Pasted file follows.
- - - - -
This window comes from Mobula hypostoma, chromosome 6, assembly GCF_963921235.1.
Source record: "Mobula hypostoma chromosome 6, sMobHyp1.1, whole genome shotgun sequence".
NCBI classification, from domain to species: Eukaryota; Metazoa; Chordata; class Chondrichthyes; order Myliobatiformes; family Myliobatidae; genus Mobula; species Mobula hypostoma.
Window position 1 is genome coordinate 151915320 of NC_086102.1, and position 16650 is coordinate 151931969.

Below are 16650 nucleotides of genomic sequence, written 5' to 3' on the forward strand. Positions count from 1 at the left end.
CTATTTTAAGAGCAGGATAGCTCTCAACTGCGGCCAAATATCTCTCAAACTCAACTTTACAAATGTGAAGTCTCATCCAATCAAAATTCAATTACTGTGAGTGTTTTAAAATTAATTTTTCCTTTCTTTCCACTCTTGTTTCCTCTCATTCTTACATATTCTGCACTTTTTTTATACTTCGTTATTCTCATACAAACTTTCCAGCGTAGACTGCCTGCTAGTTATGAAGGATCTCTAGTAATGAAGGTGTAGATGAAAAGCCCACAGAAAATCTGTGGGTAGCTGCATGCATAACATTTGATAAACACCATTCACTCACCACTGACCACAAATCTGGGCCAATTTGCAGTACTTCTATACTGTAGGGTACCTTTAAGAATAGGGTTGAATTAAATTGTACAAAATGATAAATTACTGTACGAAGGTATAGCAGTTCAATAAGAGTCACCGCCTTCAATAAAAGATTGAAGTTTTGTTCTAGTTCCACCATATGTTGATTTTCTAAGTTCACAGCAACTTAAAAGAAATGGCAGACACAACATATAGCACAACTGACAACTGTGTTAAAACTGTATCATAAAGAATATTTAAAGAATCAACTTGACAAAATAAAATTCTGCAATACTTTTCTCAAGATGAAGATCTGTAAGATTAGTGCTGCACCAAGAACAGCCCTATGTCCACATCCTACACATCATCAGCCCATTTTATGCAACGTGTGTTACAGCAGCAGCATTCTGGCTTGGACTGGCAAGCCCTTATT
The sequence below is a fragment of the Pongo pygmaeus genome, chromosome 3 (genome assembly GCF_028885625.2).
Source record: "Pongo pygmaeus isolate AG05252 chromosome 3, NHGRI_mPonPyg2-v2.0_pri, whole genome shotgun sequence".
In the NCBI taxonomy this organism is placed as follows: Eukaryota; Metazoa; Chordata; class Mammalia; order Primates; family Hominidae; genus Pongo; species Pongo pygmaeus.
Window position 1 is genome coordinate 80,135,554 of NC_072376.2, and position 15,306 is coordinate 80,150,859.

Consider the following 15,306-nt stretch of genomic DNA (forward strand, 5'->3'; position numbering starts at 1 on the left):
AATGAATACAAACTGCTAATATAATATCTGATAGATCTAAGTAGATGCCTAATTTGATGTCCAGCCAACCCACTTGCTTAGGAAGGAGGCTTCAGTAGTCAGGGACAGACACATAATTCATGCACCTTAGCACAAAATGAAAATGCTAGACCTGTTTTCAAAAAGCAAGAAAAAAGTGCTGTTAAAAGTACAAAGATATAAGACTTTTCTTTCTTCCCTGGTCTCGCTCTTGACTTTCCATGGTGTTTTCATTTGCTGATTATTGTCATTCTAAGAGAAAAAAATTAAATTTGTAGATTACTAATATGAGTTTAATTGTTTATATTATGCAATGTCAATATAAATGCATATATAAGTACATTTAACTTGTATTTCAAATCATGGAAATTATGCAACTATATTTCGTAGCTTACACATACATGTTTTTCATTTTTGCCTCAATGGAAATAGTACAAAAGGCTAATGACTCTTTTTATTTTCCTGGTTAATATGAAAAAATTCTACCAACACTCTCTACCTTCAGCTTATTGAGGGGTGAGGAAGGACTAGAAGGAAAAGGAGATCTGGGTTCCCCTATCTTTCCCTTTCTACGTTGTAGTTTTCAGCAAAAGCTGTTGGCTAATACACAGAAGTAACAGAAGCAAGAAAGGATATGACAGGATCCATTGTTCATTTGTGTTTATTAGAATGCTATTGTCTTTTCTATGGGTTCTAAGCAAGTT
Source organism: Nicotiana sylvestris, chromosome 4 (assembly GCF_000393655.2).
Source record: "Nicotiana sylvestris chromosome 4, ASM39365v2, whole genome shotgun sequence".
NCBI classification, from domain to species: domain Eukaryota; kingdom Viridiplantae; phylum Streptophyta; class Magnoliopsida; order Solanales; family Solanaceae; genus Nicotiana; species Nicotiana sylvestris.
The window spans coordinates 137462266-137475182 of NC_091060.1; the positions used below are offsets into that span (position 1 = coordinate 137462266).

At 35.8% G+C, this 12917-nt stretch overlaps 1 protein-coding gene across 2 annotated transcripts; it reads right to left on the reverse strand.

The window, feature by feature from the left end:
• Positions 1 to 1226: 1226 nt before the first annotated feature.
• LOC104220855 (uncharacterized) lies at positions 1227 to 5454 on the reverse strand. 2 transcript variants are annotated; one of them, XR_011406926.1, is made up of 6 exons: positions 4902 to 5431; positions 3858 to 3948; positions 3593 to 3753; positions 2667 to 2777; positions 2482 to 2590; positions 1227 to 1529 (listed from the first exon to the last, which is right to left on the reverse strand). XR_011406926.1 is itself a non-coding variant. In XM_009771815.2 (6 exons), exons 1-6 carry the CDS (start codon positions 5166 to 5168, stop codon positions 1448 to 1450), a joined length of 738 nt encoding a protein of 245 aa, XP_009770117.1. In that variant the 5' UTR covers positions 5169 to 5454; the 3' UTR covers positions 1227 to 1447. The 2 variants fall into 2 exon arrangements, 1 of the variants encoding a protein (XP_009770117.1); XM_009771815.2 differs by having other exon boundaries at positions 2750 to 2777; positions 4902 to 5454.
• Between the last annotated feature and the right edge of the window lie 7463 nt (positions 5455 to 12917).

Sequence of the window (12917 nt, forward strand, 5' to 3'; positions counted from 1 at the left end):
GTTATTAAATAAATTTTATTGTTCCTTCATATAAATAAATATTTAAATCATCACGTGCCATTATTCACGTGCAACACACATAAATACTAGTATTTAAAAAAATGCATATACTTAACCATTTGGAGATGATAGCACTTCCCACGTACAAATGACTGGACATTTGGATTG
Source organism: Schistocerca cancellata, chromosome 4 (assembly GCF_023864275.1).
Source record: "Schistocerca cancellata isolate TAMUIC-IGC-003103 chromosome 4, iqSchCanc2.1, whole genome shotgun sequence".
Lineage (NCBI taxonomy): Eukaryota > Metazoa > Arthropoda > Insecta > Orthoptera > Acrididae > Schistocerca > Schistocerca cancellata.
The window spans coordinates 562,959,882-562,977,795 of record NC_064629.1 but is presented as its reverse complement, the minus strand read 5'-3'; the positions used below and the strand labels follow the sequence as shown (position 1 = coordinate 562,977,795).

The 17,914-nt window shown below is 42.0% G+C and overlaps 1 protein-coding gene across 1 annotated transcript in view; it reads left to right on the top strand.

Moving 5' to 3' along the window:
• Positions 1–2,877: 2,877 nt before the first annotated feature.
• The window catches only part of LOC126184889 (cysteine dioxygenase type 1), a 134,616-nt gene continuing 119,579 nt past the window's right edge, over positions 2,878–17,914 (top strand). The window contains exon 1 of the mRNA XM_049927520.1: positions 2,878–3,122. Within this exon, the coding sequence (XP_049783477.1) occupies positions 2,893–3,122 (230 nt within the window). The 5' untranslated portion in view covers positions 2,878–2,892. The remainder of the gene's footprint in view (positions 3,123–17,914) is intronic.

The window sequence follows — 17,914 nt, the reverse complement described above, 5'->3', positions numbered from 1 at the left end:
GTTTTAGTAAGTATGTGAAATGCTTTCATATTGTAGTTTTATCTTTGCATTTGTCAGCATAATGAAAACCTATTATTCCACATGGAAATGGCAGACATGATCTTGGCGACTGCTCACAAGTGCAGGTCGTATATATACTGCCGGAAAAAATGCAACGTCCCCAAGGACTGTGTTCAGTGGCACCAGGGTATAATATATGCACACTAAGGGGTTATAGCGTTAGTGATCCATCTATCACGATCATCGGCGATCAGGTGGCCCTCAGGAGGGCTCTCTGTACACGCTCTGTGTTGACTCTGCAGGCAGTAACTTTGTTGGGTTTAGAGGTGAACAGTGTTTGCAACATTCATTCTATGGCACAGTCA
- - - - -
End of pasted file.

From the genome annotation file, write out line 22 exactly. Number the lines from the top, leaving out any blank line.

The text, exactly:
Sequence of the window (12917 nt, forward strand, 5' to 3'; positions counted from 1 at the left end):